Report for America spotlights important new trend — creation of ‘Community News Funds’
Report for America has released a report that identifies a major new trend — the creation of “Community News Funds” — and outlines how the new funds can be created.
The new strategy involves community foundations working in conjunction with local news leaders in creating a single, permanent fund that draws upon donations from multiple sources, to support local news for years to come.
The report offers several case studies — from urban to rural areas — that reflect how community news funds are already making a difference at a time when many newsrooms are struggling financially. Seven of the communities have raised $15 million over three years with variations of this model.
“In the best communities in this report, there exists a single fund targeted to a single news focus, with more funders contributing for more years,” said Todd Franko, Report for America’s director of local sustainability and development. “That is a game-changer for the sustainability of local news.”
Report for America’s local sustainability team interviewed more than 30 philanthropic and newsroom leaders to develop its findings. They looked at dynamic actions in Traverse City, Mich., Lancaster, Pa., Fresno, Calif., Lexington, Ky., Seattle and statewide efforts in Pennsylvania and California. Other communities in the report are New Haven, Conn., Rappahannock, Va., and Fauquier County, Va.
To be successful, community news funds should:
- Encompass multiple funders of varied giving levels
- Pursue multi-year contributions with a fund goal of 6- and 7-figures depending on the community size
- Demonstrate and articulate that the community (not merely the newsroom) is the beneficiary of improved local news
- Direct funding support to more than one newsroom, where feasible, to better serve an entire community
- Create a steering committee of civic leaders that eventually grows to become a board of governance for fund expansions and dispersals
- Ensure with local news partners that the community benefits from a wide range of types of reporting (investigative, hyperlocal, features, etc.) and targets of coverage (ie., health, education, environment, criminal justice, economic development).
While the report looks at best practices, it does highlight some challenges to consider. Many foundations have bylaws or practices that direct their funds exclusively to nonprofits and avoid for-profit entities. In some communities, where for-profit news organizations are the only providers of local news, funders will need to become more flexible, allowing for a greater diversity of business models.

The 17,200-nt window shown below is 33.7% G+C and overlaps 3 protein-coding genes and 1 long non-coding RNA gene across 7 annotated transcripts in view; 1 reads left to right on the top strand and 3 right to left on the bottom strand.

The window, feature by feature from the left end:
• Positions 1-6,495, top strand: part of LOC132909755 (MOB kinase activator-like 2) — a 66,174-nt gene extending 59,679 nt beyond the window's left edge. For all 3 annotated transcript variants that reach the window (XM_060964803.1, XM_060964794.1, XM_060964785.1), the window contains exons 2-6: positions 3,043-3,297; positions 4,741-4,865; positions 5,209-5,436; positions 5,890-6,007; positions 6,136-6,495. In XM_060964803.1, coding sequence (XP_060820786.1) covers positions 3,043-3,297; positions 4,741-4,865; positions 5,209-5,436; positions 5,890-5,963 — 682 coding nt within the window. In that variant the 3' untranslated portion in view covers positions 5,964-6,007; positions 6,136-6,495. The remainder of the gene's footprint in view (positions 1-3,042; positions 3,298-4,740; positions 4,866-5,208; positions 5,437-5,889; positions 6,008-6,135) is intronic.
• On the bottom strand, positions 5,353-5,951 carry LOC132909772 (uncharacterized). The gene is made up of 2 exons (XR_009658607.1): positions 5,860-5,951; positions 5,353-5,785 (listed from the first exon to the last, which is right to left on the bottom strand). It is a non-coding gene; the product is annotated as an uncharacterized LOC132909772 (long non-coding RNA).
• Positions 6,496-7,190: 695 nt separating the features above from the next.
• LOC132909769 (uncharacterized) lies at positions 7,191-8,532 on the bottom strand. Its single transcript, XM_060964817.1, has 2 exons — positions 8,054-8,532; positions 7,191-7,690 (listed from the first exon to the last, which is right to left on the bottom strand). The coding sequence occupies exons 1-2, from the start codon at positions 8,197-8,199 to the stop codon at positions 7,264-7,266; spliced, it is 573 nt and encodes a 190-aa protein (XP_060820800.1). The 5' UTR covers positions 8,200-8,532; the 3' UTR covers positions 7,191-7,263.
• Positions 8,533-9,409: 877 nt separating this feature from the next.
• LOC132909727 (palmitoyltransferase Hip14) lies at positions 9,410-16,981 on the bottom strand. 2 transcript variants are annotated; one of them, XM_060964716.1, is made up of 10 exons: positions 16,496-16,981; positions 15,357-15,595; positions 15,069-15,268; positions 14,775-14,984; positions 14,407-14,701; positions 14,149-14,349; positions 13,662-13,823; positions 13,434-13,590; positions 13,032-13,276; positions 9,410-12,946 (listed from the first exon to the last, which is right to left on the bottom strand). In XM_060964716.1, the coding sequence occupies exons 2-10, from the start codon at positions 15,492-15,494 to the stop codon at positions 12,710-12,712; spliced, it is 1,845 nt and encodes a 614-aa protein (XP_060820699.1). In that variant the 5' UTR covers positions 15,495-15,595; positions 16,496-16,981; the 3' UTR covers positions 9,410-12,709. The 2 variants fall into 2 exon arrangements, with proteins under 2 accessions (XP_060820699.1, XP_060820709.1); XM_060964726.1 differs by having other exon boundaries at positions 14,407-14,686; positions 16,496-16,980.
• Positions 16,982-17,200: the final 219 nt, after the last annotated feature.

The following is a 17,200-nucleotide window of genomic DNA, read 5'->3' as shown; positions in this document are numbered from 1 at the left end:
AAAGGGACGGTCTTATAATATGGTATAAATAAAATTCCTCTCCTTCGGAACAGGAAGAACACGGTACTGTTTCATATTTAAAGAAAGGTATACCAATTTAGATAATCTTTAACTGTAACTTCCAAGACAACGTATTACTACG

Newsrooms, meanwhile, should expect funders to hold them to certain standards of quality and impact, while still maintaining complete editorial independence between funders and news decision making. For-profit newsrooms will eventually need to create a development staff position to partner with community philanthropy leaders.
Though this will be a shift in strategy, Report for America believes community news funds are the best path forward for communities that are in danger of losing their local news coverage.
“We can no longer view journalism as largely the responsibility of the commercial media, or a short-term problem that can be solved with temporary grants,” Franko said. “We need to see it as an important civic function, worthy of ongoing philanthropic support, akin to a hospital, a library or a school.”
The “Community News Funds” report was made possible with support from the Lenfest Institute for Journalism and Meta Journalism Project.
Report for America looks to host several information sessions in the near future. A full copy of the report can be found here.
About Report for America
Report for America is a national service program that places talented emerging journalists in local newsrooms to report on under-covered topics and communities. Launched in 2017 by the nonprofit The GroundTruth Project, Report for America is a new, sustainable model that provides Americans with the information they need to improve their communities and hold powerful institutions accountable.